Here is Senator Capito earlier this week:
Look at the first three items (the ones with a sizable increase) of what Capito calls the “Biden Inflation Tax”: car rentals, gasoline, and airfares. According to the senator, the cost of travel has risen dramatically since last summer and somehow it’s President Biden’s fault even though she never explains which Biden polices have provoked these large percentage increases. Capito doesn’t explain because she can’t – the dramatic increases are simply too much demand chasing too little supply.
“I don’t care how much it costs, I (we) need a vacation.” If you haven’t said words to this effect, I’m sure that you’ve heard others express this thought. And if you have done any travelling this summer, you’ve personally seen the consequences. I travelled to upstate New York last month and saw a dramatic increase from a similar trip seven years ago. The planes were all full and on two of the four legs of my trip the carrier was offering vouchers of possibly $800 for volunteers to take a flight the next day. I’m sure the carrier was not doing this out of the goodness of its heart which probably meant that someone was probably paying at least $900 to travel less than 500 air miles. Additionally, my rental car was at least double of what I paid seven years ago. (A friend recently flew into Boston and found no rentals available at the airport. To get a car, he had to take a taxi to a rental agency many miles away.) Finally, high demand has also affected the cost of gasoline as it does every summer in non-pandemic years.
So, where’s the beef? Capito and the Republicans never explain how Biden's policies increased the cost of travel from last year to this year.
But what about other costs? Capito’s tweet lists consumer goods that now cost more than they did last summer: bacon, oranges, milk, and electricity. I checked and they do cost more. But is this Biden’s fault? My research found a lot answers -- some of which are quite complex. I found CNN’s fact check to be among the more succinct attempts to answer the question:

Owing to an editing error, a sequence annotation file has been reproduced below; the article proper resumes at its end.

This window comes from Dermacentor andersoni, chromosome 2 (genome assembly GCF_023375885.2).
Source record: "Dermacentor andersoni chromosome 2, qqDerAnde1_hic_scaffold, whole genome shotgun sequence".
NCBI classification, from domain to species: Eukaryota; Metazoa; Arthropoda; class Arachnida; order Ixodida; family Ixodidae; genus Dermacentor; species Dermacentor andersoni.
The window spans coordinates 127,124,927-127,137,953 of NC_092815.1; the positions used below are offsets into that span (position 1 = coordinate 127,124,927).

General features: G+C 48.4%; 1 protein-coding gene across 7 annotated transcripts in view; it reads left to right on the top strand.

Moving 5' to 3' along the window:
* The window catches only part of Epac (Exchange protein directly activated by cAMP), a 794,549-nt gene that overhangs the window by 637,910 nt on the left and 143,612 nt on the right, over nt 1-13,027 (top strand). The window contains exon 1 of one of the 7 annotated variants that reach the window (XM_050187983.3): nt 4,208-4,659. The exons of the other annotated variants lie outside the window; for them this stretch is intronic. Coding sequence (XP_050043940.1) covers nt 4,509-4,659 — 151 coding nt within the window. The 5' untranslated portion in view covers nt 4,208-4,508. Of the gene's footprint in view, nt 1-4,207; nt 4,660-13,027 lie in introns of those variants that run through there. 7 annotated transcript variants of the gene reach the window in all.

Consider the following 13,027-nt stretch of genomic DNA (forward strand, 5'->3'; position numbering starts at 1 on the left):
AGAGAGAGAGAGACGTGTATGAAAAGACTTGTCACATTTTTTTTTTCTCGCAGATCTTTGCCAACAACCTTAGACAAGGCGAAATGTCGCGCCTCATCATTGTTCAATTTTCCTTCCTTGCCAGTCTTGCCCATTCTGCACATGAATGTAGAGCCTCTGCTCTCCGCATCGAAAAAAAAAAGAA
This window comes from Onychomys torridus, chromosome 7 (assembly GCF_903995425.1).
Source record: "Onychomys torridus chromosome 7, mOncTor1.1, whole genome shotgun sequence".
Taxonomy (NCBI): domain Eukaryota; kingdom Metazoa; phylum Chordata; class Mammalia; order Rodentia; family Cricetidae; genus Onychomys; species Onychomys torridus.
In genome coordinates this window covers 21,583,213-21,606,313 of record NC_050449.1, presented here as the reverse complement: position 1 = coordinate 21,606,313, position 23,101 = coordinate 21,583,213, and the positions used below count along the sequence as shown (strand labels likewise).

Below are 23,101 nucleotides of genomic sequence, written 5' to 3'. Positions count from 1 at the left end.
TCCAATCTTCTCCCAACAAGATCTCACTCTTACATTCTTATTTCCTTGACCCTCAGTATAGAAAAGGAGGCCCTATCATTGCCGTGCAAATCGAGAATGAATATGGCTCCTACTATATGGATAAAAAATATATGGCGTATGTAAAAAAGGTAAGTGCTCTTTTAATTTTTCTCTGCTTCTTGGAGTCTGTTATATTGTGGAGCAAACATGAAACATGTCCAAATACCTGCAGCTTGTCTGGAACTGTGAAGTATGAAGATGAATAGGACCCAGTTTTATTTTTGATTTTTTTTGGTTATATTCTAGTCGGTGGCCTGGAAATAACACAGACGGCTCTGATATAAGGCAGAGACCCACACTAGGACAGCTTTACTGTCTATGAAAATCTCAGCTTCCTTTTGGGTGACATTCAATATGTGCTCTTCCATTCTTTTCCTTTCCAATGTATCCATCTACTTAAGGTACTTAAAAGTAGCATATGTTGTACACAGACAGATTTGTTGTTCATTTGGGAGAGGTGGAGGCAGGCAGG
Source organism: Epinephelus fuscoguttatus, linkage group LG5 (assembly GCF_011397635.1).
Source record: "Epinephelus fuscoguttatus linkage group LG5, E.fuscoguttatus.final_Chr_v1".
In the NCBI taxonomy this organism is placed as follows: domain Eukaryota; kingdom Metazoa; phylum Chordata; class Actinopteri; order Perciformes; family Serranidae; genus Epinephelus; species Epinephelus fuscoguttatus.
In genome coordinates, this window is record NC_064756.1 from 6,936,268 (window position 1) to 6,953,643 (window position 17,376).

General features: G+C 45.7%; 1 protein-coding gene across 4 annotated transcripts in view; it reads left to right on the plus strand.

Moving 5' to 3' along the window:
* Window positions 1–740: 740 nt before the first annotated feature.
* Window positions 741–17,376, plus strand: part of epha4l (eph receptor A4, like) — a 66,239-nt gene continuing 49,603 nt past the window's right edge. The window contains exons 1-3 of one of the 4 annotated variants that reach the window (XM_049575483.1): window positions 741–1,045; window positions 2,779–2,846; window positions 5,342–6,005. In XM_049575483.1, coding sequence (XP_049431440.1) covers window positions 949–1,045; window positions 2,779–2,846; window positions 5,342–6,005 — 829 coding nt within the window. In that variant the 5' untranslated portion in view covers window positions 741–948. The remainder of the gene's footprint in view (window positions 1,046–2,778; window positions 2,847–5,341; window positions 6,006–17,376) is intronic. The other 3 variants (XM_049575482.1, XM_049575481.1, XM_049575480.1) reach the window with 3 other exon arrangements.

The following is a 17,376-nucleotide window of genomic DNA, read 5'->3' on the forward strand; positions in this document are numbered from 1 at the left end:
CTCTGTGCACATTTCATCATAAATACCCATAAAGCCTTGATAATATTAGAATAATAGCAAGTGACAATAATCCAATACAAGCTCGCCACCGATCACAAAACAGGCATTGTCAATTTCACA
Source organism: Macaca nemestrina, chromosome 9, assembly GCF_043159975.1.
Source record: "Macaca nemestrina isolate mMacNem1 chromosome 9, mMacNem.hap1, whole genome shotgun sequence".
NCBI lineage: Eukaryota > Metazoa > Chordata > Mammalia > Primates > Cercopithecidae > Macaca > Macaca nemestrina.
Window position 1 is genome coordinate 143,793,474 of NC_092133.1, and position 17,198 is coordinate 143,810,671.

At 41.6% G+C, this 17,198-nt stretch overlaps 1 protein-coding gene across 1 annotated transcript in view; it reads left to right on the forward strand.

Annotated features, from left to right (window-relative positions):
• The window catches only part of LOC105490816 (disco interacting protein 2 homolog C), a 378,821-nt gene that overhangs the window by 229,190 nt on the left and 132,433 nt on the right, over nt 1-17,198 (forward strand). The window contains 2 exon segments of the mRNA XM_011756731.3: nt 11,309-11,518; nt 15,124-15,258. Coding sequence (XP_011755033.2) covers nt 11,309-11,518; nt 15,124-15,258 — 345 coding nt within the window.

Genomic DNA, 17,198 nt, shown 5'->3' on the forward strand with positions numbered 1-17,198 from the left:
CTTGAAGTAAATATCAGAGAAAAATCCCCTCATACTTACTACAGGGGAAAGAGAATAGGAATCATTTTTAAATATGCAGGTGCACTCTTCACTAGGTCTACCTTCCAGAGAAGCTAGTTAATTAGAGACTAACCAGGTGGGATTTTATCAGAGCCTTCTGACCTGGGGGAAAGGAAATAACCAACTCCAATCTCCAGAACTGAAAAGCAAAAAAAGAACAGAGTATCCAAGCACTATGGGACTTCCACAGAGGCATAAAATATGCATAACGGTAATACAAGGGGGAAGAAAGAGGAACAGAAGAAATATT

Facts First: While some economists say the stimulus packages passed in response to the Covid-19 pandemic are having an impact on inflation, it's misleading to suggest that's the only explanation for the recent rise in inflation. Blaming it exclusively on Democratic spending proposals misrepresents what's actually been passed, and ignores the trillions of dollars in spending passed last year supported by Republicans and signed by then-President Donald Trump which economists say have also contributed to inflation.
Last year, Congress passed two bills totaling around $3 trillion in Covid relief spending -- the $2 trillion Coronavirus Aid, Relief and Economic Security Act passed in March 2020, and the $900 billion pandemic relief bill passed in December 2020. Both were signed by Trump and supported by Republicans. The economic stimulus packages, including the $1.9 trillion American Rescue Plan signed by Biden in March 2021, which contained at least one tax credit program which is already in effect, have contributed to inflationary pressures but are not the only reason behind the spike, experts say.
(Note – the article cites economists to prove its conclusions.)
But what about the possibility of increased inflation? I’m not sure that anyone can definitively answer that question. Here is Reuters take on the most recent economic numbers:
U.S. consumer prices increases slowed in July even as they remained at a 13-year high on a yearly basis and there were tentative signs inflation has peaked as supply-chain disruptions caused by the pandemic work their way through the economy.
The data could provide some support to Fed officials who have repeatedly said that the current burst in inflation is temporary and likely to fade as the handful of categories that have caused inflation to surge in recent months get back on an even keel.
Finally, coming soon to a media source near you: look for Capito and the Republicans to start screaming about the deficit – something we heard nothing about while Trump was president. From Pro Publica: